RESULTS


Figure 2

Figure 2


The analysis was performed with certain assumptions and boundary conditions. Consequently, a steady state condition was achieved, the materials were homogeneous and there was negligible radiation exchange and contact resistance.

The results clearly showed a thermal stratification, where the temperature was maintained at 75oF at a height up to eight feet. Also, the relative humidity was maintained at 50% to 60%. Effective cooling was done only till the height of 10 feet, thus reducing energy consumption by mechanical devices, and the system as a whole.

Further, it was also observed that depending on the light positions, the effective cooling provided by the radiant floor varied from 10 tonnes to 15 tonnes.

CONCLUSION

The optimisation technique was used to design the cooling system for the Columbia College auditorium applying Computational Fluid Mechanics. It was observed that the client was eventually able to reduce the size of the mechanical systems – chillers, fans, ducts and louvres – by 50%, which yielded a cost-saving of approximately $250,000 in capital expenditure alone. More important, the recurring energy cost was reduced enormously, and the building was granted a LEED- gold rating.

Prashanth Ojha has a Masters degree in CFD from the Moscow State University and B Tech from NIT, India. He is a Design and Analysis Engineer at Mechartes Researchers. He can be contacted at prashant@mechartes.com
R SrihariSrihari is a Diploma holder in CFD with a Bachelors degree in Mechanical Engineering from Anna University, Chennai, India. He is a CFD Engineer at Mechartes Researchers. He can be contacted at Srihari@mechartes.com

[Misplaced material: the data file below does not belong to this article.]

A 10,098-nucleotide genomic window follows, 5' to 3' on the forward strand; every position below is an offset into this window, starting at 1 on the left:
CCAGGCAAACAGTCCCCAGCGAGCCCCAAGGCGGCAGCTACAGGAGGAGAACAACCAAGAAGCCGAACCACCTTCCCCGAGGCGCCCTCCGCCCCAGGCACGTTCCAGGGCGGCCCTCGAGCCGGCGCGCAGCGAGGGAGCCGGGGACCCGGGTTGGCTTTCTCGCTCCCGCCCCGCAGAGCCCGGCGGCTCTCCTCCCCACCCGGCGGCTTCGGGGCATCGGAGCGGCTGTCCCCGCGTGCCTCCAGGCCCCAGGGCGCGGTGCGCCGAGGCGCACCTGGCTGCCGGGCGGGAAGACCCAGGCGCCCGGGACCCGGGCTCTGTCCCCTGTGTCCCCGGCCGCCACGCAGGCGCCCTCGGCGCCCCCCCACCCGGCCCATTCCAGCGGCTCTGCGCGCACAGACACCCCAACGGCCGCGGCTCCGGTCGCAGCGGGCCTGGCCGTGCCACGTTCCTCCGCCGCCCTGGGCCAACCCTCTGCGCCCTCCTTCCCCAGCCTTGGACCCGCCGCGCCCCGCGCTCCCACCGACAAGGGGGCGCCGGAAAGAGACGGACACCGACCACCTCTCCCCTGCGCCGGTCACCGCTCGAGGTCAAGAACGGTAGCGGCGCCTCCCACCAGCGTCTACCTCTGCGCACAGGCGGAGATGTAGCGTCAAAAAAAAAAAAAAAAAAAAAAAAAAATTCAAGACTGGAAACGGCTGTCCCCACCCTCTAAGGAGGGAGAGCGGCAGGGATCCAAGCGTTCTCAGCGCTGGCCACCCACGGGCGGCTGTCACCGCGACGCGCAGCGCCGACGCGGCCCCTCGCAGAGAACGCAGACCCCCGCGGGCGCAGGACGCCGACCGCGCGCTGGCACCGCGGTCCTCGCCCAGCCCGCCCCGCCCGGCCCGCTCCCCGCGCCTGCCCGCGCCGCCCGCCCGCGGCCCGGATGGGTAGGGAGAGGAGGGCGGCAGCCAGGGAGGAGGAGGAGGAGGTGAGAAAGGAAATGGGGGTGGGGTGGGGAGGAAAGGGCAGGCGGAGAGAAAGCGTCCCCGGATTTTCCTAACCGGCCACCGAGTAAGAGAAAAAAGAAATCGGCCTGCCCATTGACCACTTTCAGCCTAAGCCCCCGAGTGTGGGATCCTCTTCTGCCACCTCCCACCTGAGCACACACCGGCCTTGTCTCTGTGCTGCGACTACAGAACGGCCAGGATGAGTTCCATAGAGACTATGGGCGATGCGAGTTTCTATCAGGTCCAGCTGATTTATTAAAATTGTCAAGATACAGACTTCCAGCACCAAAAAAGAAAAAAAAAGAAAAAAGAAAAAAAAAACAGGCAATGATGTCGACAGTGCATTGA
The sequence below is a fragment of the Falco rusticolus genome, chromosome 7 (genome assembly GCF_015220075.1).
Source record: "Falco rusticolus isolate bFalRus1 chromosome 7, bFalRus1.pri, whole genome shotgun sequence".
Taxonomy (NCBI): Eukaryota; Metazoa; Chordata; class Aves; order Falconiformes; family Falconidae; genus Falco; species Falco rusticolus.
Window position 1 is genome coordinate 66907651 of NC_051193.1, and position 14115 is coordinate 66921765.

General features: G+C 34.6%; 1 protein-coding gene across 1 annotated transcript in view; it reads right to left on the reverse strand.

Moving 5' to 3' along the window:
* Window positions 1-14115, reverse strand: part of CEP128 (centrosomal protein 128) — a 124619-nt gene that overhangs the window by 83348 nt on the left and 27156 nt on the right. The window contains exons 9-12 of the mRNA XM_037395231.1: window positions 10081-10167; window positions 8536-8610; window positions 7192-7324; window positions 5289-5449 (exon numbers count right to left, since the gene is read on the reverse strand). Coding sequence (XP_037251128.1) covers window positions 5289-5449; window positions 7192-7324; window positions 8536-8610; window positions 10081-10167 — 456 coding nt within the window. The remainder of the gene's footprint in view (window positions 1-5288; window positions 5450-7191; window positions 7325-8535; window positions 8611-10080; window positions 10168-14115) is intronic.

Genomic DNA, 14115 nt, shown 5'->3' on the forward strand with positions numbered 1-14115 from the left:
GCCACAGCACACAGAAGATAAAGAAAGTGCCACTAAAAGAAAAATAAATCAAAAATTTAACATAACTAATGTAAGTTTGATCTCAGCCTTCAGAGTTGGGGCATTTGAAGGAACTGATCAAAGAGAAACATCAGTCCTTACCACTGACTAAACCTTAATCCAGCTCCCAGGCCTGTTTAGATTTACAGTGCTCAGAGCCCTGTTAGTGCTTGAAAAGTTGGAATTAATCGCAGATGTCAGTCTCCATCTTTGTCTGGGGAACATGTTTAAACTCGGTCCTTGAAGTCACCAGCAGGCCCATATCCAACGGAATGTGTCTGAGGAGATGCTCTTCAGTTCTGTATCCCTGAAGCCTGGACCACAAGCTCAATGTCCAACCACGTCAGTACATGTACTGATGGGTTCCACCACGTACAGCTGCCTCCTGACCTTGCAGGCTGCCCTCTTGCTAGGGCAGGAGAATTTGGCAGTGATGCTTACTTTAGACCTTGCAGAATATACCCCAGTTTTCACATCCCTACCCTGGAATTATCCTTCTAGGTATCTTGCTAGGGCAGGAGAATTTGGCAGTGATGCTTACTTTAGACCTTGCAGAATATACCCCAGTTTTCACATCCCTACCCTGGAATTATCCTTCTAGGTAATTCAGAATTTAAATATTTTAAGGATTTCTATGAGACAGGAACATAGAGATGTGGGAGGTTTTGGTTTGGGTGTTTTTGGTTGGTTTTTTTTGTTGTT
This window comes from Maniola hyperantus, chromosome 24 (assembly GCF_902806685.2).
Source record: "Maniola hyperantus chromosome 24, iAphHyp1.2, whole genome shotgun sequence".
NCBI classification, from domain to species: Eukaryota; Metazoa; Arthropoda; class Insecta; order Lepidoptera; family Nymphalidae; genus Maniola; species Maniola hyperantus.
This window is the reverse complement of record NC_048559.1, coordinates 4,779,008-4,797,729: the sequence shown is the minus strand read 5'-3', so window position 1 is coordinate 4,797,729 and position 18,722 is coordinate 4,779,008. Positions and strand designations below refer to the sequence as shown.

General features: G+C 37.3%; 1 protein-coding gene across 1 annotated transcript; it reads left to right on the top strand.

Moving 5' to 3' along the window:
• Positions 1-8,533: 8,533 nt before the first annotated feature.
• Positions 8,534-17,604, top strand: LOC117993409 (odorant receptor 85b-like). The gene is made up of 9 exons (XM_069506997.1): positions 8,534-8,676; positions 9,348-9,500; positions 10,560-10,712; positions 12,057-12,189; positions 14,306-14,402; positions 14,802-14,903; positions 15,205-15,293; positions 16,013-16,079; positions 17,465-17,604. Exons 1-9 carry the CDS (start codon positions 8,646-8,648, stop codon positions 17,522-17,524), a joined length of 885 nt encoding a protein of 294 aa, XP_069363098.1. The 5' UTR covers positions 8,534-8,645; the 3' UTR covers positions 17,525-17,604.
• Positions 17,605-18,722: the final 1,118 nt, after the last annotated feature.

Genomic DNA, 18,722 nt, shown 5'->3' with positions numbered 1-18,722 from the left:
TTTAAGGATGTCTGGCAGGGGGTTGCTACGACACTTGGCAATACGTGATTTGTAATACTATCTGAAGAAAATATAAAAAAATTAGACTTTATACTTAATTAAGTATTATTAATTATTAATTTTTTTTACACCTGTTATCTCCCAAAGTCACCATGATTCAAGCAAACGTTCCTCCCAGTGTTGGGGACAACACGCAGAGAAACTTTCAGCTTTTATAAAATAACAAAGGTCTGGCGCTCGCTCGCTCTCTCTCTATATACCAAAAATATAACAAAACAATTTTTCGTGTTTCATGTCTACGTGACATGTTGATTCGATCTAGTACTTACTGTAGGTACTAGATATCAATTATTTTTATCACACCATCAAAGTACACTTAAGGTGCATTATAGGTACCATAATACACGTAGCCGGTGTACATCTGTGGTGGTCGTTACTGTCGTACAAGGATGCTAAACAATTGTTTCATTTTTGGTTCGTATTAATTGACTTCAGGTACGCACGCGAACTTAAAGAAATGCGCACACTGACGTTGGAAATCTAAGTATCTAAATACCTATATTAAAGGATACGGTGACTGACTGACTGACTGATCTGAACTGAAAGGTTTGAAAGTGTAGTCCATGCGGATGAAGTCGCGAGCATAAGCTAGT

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3 comments on Trimming costs with CFD

  1. vikss vasudevan says:

    I want to know how far CFD analysis can be implemented on a handed over project. What all cost effectiveness can be brought into it after the project has been handed over to the cliet?

  2. Srihari says:

    Hi Vikas

    Thanks for your question. regarding your query it actually depends on the project and also at what time you are using the tool. For example in this project we were able to do the optimization and do cost saving because CFD was used along with the design so the scope of implementing the recommendations was higher.

    In case of a handed over project, yes we can give recommendations studying the existing design and also study the recommendations. To implement the recommendation totally depends on the client. We have done CFD for existing plants and re-design of the same.

  3. K.D. SINGH. says:

    Is it possible to share the pay back period for this installation. Also what would it cost me to a CFD analysis for a audio and video studio in noida India. The size of the studio is 130 ft by 70 ft and height of 45 ft.